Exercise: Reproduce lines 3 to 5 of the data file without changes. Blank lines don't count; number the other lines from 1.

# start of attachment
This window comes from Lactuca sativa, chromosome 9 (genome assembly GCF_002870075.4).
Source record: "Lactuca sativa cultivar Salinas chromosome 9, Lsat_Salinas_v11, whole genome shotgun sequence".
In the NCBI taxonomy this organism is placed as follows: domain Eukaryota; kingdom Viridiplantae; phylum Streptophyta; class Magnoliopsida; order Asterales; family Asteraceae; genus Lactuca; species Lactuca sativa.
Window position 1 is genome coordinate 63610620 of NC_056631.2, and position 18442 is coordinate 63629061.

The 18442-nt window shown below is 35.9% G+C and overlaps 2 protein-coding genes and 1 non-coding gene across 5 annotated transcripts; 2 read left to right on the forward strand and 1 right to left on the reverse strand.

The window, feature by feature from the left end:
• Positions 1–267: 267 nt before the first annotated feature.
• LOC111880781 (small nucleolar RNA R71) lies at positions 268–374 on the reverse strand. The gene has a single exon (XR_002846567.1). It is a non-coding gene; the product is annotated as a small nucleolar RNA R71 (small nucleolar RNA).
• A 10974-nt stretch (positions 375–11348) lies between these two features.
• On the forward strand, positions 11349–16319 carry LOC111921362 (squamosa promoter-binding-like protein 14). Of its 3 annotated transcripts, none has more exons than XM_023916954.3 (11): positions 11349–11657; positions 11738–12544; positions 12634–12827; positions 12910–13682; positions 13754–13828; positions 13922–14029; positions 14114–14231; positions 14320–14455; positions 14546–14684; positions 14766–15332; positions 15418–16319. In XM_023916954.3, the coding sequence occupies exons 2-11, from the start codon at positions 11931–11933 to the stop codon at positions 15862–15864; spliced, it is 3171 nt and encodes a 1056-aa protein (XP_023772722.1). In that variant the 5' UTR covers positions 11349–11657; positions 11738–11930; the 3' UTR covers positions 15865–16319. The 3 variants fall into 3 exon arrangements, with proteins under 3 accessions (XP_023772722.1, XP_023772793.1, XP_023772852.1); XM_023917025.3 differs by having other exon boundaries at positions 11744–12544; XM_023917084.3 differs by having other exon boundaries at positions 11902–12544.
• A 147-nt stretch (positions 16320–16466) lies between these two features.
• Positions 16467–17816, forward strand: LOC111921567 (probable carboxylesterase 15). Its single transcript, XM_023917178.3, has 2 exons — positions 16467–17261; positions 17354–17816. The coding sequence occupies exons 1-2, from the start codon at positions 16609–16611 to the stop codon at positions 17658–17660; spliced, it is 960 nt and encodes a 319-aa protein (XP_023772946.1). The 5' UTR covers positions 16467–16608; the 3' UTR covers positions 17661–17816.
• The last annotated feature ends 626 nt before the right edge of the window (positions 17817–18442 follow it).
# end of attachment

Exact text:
In the NCBI taxonomy this organism is placed as follows: domain Eukaryota; kingdom Viridiplantae; phylum Streptophyta; class Magnoliopsida; order Asterales; family Asteraceae; genus Lactuca; species Lactuca sativa.
Window position 1 is genome coordinate 63610620 of NC_056631.2, and position 18442 is coordinate 63629061.

The 18442-nt window shown below is 35.9% G+C and overlaps 2 protein-coding genes and 1 non-coding gene across 5 annotated transcripts; 2 read left to right on the forward strand and 1 right to left on the reverse strand.